Well, you get the ‘me’ back in September 2009. I was jobless, penniless and verging on homeless – right in the middle of the biggest recession of my lifetime. It wasn’t a nice place to be. In fact; I wouldn’t wish that period of my life on my worst enemy.
Anyway, put your violins away, I’m ok now.
In the two weeks after the end my previous job contract, I must have applied for over 100 jobs. Many replied saying that the position had been dropped due to lack of funds, many asked if I was willing to take the role part-time and a couple of the companies went under before I could even get an interview.
So there I was; sat in the office of my best friend, whining, moaning, bitching and complaining that I had no money. Over what must have been our tenth coffee, he suggested I try being self-employed.
I laughed it off; “arf arf, I hate me, I couldn’t employ me…” etc.
However, by midnight that evening, I was on the phone to my Mum asking if she thought it was a good idea. She agreed that I could move back home and that it was my only option. After all, the world doesn’t owe me a living: if there were no jobs around, I would have to make my own.
I won’t lie. The first few months were absolutely awful. The number of times I got so close to clicking “apply now”, on the most horrendous job-listings at £3 p/h, were impossible to count.
In fact, it’s not exactly champagne and flash cars now, but I’m proud of what I’ve achieved so far. Especially as I live in Sheffield – with its 10-PR-companies-per-square-mile policy. Regardless, here I am, I’m 22 and I run a business. I don’t have a Range Rover yet but I do have pride, a fantastic network of people and I have business cards with my name on and EVERYTHING.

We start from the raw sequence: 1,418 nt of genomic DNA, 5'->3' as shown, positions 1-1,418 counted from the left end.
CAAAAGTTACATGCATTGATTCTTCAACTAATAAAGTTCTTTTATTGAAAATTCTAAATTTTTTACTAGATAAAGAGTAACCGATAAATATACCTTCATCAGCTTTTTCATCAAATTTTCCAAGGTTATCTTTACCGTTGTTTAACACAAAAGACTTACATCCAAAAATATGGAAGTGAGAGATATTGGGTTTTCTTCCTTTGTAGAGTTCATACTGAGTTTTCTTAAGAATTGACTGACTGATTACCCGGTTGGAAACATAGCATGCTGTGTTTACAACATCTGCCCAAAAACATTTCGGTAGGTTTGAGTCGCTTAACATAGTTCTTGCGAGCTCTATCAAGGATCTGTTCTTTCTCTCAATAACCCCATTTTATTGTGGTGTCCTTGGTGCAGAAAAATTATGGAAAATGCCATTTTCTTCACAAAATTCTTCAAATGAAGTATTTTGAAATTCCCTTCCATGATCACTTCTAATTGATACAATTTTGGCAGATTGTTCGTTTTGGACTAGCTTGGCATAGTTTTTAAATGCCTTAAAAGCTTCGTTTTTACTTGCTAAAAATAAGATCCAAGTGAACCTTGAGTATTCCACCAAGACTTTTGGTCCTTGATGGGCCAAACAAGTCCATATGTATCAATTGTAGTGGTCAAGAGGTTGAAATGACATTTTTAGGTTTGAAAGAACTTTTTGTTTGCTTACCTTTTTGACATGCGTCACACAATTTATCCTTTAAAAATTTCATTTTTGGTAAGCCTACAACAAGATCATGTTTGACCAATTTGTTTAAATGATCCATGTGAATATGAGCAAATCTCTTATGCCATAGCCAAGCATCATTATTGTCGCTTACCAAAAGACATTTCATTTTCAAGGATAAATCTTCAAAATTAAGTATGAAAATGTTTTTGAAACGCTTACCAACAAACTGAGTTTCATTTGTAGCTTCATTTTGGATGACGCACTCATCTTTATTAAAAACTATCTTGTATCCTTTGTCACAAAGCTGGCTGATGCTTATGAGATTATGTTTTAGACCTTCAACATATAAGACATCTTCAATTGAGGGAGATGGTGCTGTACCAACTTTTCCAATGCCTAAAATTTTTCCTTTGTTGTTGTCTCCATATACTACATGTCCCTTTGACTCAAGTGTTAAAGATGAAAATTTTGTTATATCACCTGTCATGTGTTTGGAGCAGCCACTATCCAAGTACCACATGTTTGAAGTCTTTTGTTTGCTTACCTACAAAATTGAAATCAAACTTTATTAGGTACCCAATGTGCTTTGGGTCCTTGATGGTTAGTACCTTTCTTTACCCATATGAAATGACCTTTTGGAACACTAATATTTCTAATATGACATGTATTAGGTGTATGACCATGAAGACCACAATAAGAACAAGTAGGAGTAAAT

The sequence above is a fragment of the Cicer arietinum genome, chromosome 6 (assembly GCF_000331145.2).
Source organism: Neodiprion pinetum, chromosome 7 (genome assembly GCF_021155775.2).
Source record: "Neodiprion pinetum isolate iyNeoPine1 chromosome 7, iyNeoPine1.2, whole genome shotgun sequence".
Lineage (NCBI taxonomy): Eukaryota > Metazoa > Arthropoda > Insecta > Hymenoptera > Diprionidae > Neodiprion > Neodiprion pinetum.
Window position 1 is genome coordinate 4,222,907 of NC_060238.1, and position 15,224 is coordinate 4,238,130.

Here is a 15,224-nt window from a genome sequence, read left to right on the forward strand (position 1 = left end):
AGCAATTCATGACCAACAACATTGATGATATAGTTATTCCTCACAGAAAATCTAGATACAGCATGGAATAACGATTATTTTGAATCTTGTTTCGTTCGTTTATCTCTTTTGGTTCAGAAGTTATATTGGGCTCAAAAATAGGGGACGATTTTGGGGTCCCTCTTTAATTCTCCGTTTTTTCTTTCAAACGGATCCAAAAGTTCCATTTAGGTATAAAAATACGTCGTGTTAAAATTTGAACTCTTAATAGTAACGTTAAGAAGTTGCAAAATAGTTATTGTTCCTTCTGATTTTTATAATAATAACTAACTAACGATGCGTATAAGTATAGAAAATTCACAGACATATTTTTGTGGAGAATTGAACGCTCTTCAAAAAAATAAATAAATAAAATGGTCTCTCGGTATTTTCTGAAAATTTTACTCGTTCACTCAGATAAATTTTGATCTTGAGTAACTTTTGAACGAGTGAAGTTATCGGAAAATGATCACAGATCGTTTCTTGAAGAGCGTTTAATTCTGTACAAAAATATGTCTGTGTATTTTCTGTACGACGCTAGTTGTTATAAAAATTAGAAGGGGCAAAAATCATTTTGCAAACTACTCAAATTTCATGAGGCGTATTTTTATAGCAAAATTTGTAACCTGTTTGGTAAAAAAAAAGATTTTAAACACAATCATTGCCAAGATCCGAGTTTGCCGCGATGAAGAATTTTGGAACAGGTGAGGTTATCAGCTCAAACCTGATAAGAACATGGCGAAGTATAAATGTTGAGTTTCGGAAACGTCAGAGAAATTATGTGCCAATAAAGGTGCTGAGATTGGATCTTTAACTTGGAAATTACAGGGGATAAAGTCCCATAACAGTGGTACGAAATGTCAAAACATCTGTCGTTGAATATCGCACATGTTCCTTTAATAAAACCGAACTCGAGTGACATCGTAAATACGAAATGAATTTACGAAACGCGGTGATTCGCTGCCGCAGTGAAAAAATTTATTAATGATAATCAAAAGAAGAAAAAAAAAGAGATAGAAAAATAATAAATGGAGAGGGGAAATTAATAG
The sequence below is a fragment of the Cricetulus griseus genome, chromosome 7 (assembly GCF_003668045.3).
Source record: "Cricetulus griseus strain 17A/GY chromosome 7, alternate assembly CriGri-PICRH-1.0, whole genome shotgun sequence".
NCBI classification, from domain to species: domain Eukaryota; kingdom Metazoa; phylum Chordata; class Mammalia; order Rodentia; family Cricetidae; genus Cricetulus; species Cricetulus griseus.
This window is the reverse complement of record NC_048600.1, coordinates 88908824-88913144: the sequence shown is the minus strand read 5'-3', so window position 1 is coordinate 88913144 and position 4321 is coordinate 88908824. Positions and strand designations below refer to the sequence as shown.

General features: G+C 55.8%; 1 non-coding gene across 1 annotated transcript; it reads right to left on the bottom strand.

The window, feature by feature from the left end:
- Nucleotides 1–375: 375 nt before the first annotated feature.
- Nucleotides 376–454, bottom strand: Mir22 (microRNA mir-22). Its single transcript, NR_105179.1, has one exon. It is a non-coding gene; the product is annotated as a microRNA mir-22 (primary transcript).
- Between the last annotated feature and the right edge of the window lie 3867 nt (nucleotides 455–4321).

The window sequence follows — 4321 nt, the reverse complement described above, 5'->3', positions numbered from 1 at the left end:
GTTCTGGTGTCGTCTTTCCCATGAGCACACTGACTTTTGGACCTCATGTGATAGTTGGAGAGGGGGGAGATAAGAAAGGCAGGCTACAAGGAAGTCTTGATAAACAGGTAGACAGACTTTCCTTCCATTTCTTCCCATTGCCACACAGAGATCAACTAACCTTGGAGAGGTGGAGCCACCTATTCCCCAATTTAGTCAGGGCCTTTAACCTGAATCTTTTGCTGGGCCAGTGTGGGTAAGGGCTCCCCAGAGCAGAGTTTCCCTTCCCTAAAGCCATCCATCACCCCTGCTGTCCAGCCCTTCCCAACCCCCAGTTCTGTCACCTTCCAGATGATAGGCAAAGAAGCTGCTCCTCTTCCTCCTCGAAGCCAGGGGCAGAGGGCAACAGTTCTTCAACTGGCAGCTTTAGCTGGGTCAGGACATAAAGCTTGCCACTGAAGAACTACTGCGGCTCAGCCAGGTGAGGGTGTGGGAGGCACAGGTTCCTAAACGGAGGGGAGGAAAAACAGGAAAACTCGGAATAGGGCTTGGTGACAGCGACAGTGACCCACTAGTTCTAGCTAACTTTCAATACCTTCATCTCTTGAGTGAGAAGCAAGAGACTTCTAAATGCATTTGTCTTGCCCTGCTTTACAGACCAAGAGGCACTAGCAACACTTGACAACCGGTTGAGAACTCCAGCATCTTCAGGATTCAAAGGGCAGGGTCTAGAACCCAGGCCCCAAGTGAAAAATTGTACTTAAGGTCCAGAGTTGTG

So, what have I learnt as a business owner?
Many things, actually.
In the words of Baz Lurhman: I will dispense this advice now.
- You won’t earn £30,000 a year straight away. You’ll be lucky to earn £3000.
- Get out there and meet people. Being self-employed is rid…hold on.
- Being self-employed is ridiculously lonely.
- Networking works. Oh, ironic that’s number 4? Out of all the groups I have been to –4Networking is the one that really truly works. You should join – it changed everything.
- Working in your pyjamas does not encourage you to work hard – get up, have a shower and get dressed. Hell, put some lippy on – you’ll get in ‘the zone’ then and be able to work.
- Get a roller banner. Even if you only use it in your office – it will inspire you and is a constant reminder of what you’ve achieved.
- Invest in a good accountant. My accountant is amazing. I owe her so much, she’s a true gem.
- Get some good friends around you – they’ll act as your field sales reps.
- Do an excellent job for clients – they’re even better sales reps.
- Don’t be afraid of working with your friends. 2 or 3 of my clients are my friends – I wouldn’t have it any other way. Plus, if they don’t pay you – you know where they live.
I’d also suggest getting to know the business people who are in similar fields to you. I am a partner of marketing companies, virtual assistants and even other PR agencies. Don’t tread on each other’s toes – work together to provide the best service possible!
Anyway, get on with your work now. That’s your skiving over.